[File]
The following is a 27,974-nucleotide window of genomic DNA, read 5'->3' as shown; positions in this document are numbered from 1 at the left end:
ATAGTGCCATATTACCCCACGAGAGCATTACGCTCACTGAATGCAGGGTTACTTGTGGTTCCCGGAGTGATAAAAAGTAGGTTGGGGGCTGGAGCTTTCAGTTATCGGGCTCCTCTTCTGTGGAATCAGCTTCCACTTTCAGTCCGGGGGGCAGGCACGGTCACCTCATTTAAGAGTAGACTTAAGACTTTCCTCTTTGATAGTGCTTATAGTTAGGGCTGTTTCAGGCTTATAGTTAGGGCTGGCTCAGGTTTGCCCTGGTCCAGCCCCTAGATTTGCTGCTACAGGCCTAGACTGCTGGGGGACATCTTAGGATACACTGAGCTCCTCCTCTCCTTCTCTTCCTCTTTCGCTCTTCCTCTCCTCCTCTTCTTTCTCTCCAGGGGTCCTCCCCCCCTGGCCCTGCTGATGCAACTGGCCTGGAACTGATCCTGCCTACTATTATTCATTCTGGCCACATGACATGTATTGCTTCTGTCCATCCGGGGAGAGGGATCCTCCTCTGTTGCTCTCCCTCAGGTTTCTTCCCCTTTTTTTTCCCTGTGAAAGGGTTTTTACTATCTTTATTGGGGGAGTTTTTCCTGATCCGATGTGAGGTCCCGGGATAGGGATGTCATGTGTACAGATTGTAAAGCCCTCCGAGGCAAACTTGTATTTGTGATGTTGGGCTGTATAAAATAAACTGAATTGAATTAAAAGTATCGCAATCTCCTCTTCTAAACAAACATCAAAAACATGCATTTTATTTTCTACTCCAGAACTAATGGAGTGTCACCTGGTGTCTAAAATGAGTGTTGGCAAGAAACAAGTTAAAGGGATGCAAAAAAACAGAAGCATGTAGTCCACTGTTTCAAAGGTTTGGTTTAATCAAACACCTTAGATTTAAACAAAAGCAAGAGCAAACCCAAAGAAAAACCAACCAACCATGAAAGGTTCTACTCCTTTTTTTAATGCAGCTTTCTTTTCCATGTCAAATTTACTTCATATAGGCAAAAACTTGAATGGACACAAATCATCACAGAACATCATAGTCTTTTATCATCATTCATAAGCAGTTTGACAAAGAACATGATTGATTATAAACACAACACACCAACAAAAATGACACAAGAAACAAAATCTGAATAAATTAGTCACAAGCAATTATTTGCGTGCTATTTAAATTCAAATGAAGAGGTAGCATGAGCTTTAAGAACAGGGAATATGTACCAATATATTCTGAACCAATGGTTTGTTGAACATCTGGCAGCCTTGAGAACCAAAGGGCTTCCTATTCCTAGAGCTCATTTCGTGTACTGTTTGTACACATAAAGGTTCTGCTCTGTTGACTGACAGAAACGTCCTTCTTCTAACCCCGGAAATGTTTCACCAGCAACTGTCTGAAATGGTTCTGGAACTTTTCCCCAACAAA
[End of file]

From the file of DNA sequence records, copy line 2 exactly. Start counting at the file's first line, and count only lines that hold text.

ATAGTGCCATATTACCCCACGAGAGCATTACGCTCACTGAATGCAGGGTTACTTGTGGTTCCCGGAGTGATAAAAAGTAGGTTGGGGGCTGGAGCTTTCAGTTATCGGGCTCCTCTTCTGTGGAATCAGCTTCCACTTTCAGTCCGGGGGGCAGGCACGGTCACCTCATTTAAGAGTAGACTTAAGACTTTCCTCTTTGATAGTGCTTATAGTTAGGGCTGTTTCAGGCTTATAGTTAGGGCTGGCTCAGGTTTGCCCTGGTCCAGCCCCTAGATTTGCTGCTACAGGCCTAGACTGCTGGGGGACATCTTAGGATACACTGAGCTCCTCCTCTCCTTCTCTTCCTCTTTCGCTCTTCCTCTCCTCCTCTTCTTTCTCTCCAGGGGTCCTCCCCCCCTGGCCCTGCTGATGCAACTGGCCTGGAACTGATCCTGCCTACTATTATTCATTCTGGCCACATGACATGTATTGCTTCTGTCCATCCGGGGAGAGGGATCCTCCTCTGTTGCTCTCCCTCAGGTTTCTTCCCCTTTTTTTTCCCTGTGAAAGGGTTTTTACTATCTTTATTGGGGGAGTTTTTCCTGATCCGATGTGAGGTCCCGGGATAGGGATGTCATGTGTACAGATTGTAAAGCCCTCCGAGGCAAACTTGTATTTGTGATGTTGGGCTGTATAAAATAAACTGAATTGAATTAAAAGTATCGCAATCTCCTCTTCTAAACAAACATCAAAAACATGCATTTTATTTTCTACTCCAGAACTAATGGAGTGTCACCTGGTGTCTAAAATGAGTGTTGGCAAGAAACAAGTTAAAGGGATGCAAAAAAACAGAAGCATGTAGTCCACTGTTTCAAAGGTTTGGTTTAATCAAACACCTTAGATTTAAACAAAAGCAAGAGCAAACCCAAAGAAAAACCAACCAACCATGAAAGGTTCTACTCCTTTTTTTAATGCAGCTTTCTTTTCCATGTCAAATTTACTTCATATAGGCAAAAACTTGAATGGACACAAATCATCACAGAACATCATAGTCTTTTATCATCATTCATAAGCAGTTTGACAAAGAACATGATTGATTATAAACACAACACACCAACAAAAATGACACAAGAAACAAAATCTGAATAAATTAGTCACAAGCAATTATTTGCGTGCTATTTAAATTCAAATGAAGAGGTAGCATGAGCTTTAAGAACAGGGAATATGTACCAATATATTCTGAACCAATGGTTTGTTGAACATCTGGCAGCCTTGAGAACCAAAGGGCTTCCTATTCCTAGAGCTCATTTCGTGTACTGTTTGTACACATAAAGGTTCTGCTCTGTTGACTGACAGAAACGTCCTTCTTCTAACCCCGGAAATGTTTCACCAGCAACTGTCTGAAATGGTTCTGGAACTTTTCCCCAACAAA